・Municipal Tax Records (住民税証明書・juminzei shomeisho)
Same as the Resident Certificate, if the non-Japanese spouse has been paying municipal taxes, get records for the previous tax year for both partners, as it helps prove you are a good, law-abiding citizen. You can get both forms at your ward or city office. If both partners earn a similar income, it can also serve to show that the applicant doesn't require financial support.
・Guarantor Letter (身元保証書・mimoto hoshosho)
Available here, the Japanese partner needs to sign this to attest they will be responsible for their spouse's expenses and behavior.
This rather intrusive document will ask you lots of questions about how you met, how long you have known each other, what language you use speak to each other and charmingly which relatives know about your marriage. You can download it in English here and Japanese here.
・Photos of You & Your Partner (Together)
While they only ask for two or three photos, if possible submit photos taken over the duration of your relationship. Surprisingly, purikura can be really useful for this, as they often have the date stamped on them. Wedding photos (or engagement photo shoots) are also good.
Affixed with ¥392 worth of stamps.
・Copy of Residence Card
They'll likely want to see your actual card as well. As a resident you always have it on you, so...
Bring a printed copy of it as well, just in case.
・Your Inkan Stamp
You know, if you have one.
3. Dropping Off the Paperwork
Once you have finally completed all the various forms you need, head to the closest Immigration Bureau office. You can find a list of all the branches across Japan here. We recommend getting there very early in the morning—if not you can expect long waits. Be sure to bring a good book, a charger for your phone and something to snack on.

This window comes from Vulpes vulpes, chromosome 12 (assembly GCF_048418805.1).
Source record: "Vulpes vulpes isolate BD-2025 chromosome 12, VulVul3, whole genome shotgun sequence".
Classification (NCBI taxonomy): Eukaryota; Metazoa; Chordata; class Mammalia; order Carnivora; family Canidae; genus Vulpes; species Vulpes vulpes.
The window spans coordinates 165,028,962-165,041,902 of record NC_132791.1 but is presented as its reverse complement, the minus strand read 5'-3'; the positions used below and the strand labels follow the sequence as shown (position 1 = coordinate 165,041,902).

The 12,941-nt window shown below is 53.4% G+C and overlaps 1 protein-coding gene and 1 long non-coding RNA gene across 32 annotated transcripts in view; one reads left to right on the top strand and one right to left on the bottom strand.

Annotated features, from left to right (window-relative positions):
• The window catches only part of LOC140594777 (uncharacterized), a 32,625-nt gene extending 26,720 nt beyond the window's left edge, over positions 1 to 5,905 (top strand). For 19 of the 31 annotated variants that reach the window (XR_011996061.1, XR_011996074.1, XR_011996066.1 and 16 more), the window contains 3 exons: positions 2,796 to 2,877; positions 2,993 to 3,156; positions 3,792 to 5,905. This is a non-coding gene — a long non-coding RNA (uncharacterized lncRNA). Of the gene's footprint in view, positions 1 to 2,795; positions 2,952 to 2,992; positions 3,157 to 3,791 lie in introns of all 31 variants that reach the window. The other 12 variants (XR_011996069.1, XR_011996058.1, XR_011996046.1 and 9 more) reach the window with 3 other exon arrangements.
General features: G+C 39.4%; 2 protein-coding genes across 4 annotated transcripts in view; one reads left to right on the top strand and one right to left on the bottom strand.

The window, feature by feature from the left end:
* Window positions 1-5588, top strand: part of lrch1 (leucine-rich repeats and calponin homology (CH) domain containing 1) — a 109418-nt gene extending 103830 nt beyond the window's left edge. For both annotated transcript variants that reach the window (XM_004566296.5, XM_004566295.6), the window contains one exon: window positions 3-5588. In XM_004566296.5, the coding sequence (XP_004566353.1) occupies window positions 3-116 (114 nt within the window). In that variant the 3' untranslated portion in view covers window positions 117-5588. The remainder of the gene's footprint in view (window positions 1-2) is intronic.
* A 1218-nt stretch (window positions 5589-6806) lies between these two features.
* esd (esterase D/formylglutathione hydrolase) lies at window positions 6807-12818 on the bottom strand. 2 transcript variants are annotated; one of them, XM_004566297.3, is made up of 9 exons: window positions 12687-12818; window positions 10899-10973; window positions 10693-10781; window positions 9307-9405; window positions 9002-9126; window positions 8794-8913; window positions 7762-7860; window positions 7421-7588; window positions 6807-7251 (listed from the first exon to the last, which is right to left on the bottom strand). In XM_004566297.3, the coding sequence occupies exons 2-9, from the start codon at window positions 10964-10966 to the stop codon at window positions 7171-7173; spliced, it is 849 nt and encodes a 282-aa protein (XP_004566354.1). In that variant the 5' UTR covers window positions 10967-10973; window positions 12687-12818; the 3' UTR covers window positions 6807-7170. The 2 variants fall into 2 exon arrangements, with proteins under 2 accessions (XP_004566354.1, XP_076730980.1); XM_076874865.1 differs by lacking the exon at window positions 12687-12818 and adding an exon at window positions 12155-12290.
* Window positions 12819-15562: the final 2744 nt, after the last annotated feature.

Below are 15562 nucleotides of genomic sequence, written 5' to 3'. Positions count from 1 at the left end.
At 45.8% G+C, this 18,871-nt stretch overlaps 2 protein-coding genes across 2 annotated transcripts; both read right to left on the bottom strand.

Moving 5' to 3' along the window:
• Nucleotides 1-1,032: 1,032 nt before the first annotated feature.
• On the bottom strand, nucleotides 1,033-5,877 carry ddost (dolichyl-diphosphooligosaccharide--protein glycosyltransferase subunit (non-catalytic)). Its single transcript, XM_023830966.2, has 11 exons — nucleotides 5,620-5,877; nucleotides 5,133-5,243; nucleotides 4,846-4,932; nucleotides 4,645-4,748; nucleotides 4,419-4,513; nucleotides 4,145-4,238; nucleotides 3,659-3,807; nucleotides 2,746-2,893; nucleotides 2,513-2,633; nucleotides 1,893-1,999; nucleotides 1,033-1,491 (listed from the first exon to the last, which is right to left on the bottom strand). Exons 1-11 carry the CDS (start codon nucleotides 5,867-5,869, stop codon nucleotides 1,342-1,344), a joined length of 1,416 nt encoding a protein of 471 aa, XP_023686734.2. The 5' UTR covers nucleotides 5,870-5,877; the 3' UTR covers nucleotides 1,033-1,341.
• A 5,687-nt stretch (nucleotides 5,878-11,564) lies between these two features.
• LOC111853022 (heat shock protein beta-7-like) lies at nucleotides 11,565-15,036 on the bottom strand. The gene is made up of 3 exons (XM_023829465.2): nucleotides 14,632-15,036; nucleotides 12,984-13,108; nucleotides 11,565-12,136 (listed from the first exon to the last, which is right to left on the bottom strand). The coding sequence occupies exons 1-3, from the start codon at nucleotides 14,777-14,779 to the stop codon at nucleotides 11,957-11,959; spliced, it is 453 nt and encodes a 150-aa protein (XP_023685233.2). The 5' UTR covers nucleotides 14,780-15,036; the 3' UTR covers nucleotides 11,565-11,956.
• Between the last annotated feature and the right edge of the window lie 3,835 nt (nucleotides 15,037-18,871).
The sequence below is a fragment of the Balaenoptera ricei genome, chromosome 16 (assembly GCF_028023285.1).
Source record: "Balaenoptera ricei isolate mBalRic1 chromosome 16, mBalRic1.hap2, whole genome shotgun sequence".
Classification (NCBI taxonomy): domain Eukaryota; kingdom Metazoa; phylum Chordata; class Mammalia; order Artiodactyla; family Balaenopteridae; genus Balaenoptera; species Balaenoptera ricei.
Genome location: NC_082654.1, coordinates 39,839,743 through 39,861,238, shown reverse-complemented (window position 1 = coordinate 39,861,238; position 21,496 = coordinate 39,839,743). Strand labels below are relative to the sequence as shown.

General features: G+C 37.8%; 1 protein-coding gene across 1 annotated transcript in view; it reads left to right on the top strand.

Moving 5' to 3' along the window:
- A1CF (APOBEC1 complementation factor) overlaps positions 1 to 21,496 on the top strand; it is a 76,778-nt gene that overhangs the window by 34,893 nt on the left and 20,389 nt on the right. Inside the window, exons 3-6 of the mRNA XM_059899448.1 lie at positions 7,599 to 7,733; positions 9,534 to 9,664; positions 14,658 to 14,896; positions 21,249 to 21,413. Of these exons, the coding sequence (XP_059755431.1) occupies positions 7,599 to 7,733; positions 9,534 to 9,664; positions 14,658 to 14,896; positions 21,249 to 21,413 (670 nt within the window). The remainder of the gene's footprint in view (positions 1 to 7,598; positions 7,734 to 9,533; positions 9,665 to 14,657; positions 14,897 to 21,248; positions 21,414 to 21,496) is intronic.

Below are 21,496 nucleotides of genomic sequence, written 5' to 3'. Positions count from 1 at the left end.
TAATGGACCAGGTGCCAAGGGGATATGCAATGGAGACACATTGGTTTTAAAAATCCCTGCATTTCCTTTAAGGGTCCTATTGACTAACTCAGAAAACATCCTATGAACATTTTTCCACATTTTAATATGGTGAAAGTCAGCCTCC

Be pleasant and polite to the officers on duty, who have a tough job and are (hopefully) not trying to make your life difficult on purpose.
Once you have dropped off the paperwork, you should hear back about your visa within one to three months via the self-addressed envelope you included in the application materials.
・The Immigration Bureau of Japan's website is distressingly unhelpful when you are seeking information about how to apply for a spouse visa. We have also figured out that the instructions for applying on the Japanese and English pages are different, with several important pieces of information missing from the English version, so follow the instructions on the Japanese page to the letter! If jargon-filled Japanese is not your forte, have your spouse or a friend walk you through it.
・If you can wait, it is best to apply for a spouse visa a bit after getting married. If the non-Japanese partner already has a work visa, stay on that for at least three to six months (or more, as in my case I waited almost nine) so that it doesn't look like you are scrambling.
・It seems that writing out the application in Japanese, particularly for the non-Japanese spouse, gives a better impression. It shows that you are integrated into the culture, can speak the language and thus are less of a risk of being part of a sham marriage. Even if your kanji writing skills aren't great, making the effort may well get you approved more speedily.
Good luck, and congrats on your happy nuptials!